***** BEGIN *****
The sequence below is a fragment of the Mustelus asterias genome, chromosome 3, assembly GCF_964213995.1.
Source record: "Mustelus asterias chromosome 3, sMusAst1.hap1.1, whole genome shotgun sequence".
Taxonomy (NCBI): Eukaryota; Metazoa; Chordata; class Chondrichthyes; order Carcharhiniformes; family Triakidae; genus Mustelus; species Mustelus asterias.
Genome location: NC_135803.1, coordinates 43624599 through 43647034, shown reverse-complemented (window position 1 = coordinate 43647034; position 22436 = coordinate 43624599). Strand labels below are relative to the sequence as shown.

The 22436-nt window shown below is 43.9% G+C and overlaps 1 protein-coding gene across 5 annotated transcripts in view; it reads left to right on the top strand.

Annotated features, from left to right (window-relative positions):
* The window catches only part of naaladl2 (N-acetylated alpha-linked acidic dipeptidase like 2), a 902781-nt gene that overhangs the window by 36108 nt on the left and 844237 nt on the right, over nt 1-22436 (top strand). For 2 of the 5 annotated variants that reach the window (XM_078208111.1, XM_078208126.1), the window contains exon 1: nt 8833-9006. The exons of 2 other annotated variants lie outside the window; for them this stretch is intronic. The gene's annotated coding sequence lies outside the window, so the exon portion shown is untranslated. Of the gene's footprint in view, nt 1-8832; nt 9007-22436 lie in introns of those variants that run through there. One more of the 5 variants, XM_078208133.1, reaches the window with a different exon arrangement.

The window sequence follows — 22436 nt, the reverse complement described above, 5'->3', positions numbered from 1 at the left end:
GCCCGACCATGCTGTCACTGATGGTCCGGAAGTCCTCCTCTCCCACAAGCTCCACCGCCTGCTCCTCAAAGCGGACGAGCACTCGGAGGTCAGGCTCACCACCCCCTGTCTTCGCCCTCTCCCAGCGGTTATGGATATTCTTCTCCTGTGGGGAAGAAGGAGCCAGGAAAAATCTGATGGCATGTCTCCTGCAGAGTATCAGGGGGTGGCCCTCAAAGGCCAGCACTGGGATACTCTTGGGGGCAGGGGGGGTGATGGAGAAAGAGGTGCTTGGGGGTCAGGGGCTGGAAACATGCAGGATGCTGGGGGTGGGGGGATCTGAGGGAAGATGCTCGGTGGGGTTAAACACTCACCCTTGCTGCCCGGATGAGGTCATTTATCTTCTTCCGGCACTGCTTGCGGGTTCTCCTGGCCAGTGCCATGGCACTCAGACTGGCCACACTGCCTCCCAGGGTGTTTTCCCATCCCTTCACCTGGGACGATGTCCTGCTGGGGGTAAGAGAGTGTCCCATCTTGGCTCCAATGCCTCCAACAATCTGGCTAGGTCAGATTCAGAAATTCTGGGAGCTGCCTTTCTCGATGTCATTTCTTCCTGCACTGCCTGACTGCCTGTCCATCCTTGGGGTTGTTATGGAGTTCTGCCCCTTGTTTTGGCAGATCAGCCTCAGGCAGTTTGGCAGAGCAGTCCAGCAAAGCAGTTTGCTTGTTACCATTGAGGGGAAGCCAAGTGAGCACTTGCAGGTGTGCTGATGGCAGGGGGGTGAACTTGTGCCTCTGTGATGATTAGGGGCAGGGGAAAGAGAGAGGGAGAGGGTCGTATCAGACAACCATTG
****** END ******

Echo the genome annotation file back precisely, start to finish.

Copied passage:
The sequence below is a fragment of the Mustelus asterias genome, chromosome 3, assembly GCF_964213995.1.
Source record: "Mustelus asterias chromosome 3, sMusAst1.hap1.1, whole genome shotgun sequence".
Taxonomy (NCBI): Eukaryota; Metazoa; Chordata; class Chondrichthyes; order Carcharhiniformes; family Triakidae; genus Mustelus; species Mustelus asterias.
Genome location: NC_135803.1, coordinates 43624599 through 43647034, shown reverse-complemented (window position 1 = coordinate 43647034; position 22436 = coordinate 43624599). Strand labels below are relative to the sequence as shown.

The 22436-nt window shown below is 43.9% G+C and overlaps 1 protein-coding gene across 5 annotated transcripts in view; it reads left to right on the top strand.

Annotated features, from left to right (window-relative positions):
* The window catches only part of naaladl2 (N-acetylated alpha-linked acidic dipeptidase like 2), a 902781-nt gene that overhangs the window by 36108 nt on the left and 844237 nt on the right, over nt 1-22436 (top strand). For 2 of the 5 annotated variants that reach the window (XM_078208111.1, XM_078208126.1), the window contains exon 1: nt 8833-9006. The exons of 2 other annotated variants lie outside the window; for them this stretch is intronic. The gene's annotated coding sequence lies outside the window, so the exon portion shown is untranslated. Of the gene's footprint in view, nt 1-8832; nt 9007-22436 lie in introns of those variants that run through there. One more of the 5 variants, XM_078208133.1, reaches the window with a different exon arrangement.

The window sequence follows — 22436 nt, the reverse complement described above, 5'->3', positions numbered from 1 at the left end:
GCCCGACCATGCTGTCACTGATGGTCCGGAAGTCCTCCTCTCCCACAAGCTCCACCGCCTGCTCCTCAAAGCGGACGAGCACTCGGAGGTCAGGCTCACCACCCCCTGTCTTCGCCCTCTCCCAGCGGTTATGGATATTCTTCTCCTGTGGGGAAGAAGGAGCCAGGAAAAATCTGATGGCATGTCTCCTGCAGAGTATCAGGGGGTGGCCCTCAAAGGCCAGCACTGGGATACTCTTGGGGGCAGGGGGGGTGATGGAGAAAGAGGTGCTTGGGGGTCAGGGGCTGGAAACATGCAGGATGCTGGGGGTGGGGGGATCTGAGGGAAGATGCTCGGTGGGGTTAAACACTCACCCTTGCTGCCCGGATGAGGTCATTTATCTTCTTCCGGCACTGCTTGCGGGTTCTCCTGGCCAGTGCCATGGCACTCAGACTGGCCACACTGCCTCCCAGGGTGTTTTCCCATCCCTTCACCTGGGACGATGTCCTGCTGGGGGTAAGAGAGTGTCCCATCTTGGCTCCAATGCCTCCAACAATCTGGCTAGGTCAGATTCAGAAATTCTGGGAGCTGCCTTTCTCGATGTCATTTCTTCCTGCACTGCCTGACTGCCTGTCCATCCTTGGGGTTGTTATGGAGTTCTGCCCCTTGTTTTGGCAGATCAGCCTCAGGCAGTTTGGCAGAGCAGTCCAGCAAAGCAGTTTGCTTGTTACCATTGAGGGGAAGCCAAGTGAGCACTTGCAGGTGTGCTGATGGCAGGGGGGTGAACTTGTGCCTCTGTGATGATTAGGGGCAGGGGAAAGAGAGAGGGAGAGGGTCGTATCAGACAACCATTG